Kathryn Burns, 23, Indianapolis, IN

This year, as part of our Take Back The Beach program, we are asking YOU to tell us about your experiences with body talk and self-perception. Below, one reader's story.

"Your Body Is Not An Ornament — It Is The Vehicle To Your Journey"

This is Taryn Brumfitt's mantra, and it flipped a switch in my brain. I was sitting in an audience of women packed into a tiny sold out theater when my perspective changed forever. We were gathered there for a special viewing of the body positivity documentary Embrace, and the atmosphere was aglow with positive energy and self-love. I was looking around, thinking to myself that every single one of the women surrounding me was beautiful and magical in their own way. But then, it hit me: I didn't want to think that way anymore.
It's not that I don't want to think that all women are beautiful. I do, because we are. But we are programmed to value beauty, because any time we are around other people, we are on display. We instinctively make assumptions about each other based solely on appearance. It is unavoidable, which makes it difficult to remember that, while we all are beautiful, we don't need to be. We do not owe the world beauty. We do not owe the world thinness, or smooth skin, free of wrinkles and stretch marks, or a mouth full of straight white teeth. Beauty is not the price of admission for existing on this planet.
Reframing my way of thinking is a daily battle that I continue to fight. My body is not an ornament — it is my vehicle. Every time I have an intrusive thought, I repeat Taryn's words in my head and very intentionally correct myself.
My brain will tell me, "I have a muffin top and I need to lose weight."
A few years ago, I was diagnosed with bipolar disorder. The mood stabilizers and antidepressants that they prescribed to adjust my brain chemicals to balanced levels had several side effects, one of which was weight gain. The soft flesh that began to develop around my abdomen is not a flaw. It actually signifies that I am healthier now. I no longer go days without eating or sleeping because of the mania, or go days without eating because sleeping is all I'm able to do during the depression cycle. My fat is a product of taking medication that enables me to function, and it is a product of eating food that brings me joy. Food is not my enemy. Fat is not my enemy. It is just fat.
My brain will tell me, "I wish I could get a nose job."
My face is not symmetrical. My nose is crooked because of a bump on the bridge where my glasses rest. To my total mortification, I have been asked if my nose was ever broken (it wasn't), and pictures of me from one angle look like a totally different person than pictures of me from another. My nose has always been my loudest insecurity, screaming in my head randomly throughout the day that I'm hideously ugly and should go live in some sort of hidden underwater cave. But my nose is not an ornament. It is the reason I am able to smell my girlfriend's shampoo, cookies in the oven, and the fresh lavender I grow on my balcony. It is not an accessory. It is a tool that I am lucky to have.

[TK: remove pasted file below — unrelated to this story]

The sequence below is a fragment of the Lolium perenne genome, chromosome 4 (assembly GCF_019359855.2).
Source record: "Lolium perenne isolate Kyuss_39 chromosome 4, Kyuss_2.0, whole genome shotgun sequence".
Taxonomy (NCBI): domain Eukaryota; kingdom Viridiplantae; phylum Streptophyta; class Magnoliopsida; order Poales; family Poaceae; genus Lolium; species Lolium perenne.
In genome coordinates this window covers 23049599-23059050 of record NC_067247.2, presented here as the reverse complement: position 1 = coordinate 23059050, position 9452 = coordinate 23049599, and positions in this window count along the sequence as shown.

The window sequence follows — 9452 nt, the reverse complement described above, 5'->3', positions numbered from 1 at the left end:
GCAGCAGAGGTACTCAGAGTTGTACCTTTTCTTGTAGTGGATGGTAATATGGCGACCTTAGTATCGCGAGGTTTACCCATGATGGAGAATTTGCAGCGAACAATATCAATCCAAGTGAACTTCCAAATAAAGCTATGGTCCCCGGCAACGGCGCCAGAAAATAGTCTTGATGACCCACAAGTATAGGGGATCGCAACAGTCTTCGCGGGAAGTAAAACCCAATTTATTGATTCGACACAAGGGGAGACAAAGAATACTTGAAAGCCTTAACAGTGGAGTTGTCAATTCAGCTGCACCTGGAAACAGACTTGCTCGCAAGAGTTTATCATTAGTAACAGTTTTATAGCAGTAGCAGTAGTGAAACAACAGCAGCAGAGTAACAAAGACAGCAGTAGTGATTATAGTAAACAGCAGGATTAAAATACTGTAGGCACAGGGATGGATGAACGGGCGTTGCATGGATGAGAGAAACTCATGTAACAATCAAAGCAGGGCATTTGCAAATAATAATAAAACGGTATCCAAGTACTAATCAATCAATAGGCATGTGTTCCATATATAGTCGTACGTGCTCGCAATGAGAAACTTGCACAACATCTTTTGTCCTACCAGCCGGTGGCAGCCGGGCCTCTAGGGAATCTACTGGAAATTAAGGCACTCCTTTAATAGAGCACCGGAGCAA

I try to remind myself that I don't put pressure on most of my body to be anything other than functional. I don't love my lungs; I hardly think about them. I don't need my spleen to be gorgeous. I just need my organs to do their jobs. My nose and my fat are no different. On days when I'm not able to fully love my body for how it looks, I remind myself that I only need to appreciate it for getting me where I need to go and allowing me to do the activities I enjoy. It doesn't need to look good while I'm doing it. My value as a person does not come from my physical appearance.
My body is not an ornament — it is my vehicle. If I want to go to the beach, it is not my body's job to look a certain way. It doesn't need to be free of fat or hairless. It's okay if my back has zits and people can see the giant mole on the back of my thigh. If I'm at the beach, I automatically have the perfect beach body, simply because my body is healthy enough to get me there.
#TakeBackTheBeach essays are meant to reflect individual women's experiences. They have only been lightly edited (if at all) by Refinery29 and do not necessarily reflect the company's point of view. Refinery29 in no way encourages illegal activity or harmful behavior.
Have a story of body image and self-perception that you want to share? Submit your essay to our Take Back The Beach contest here.

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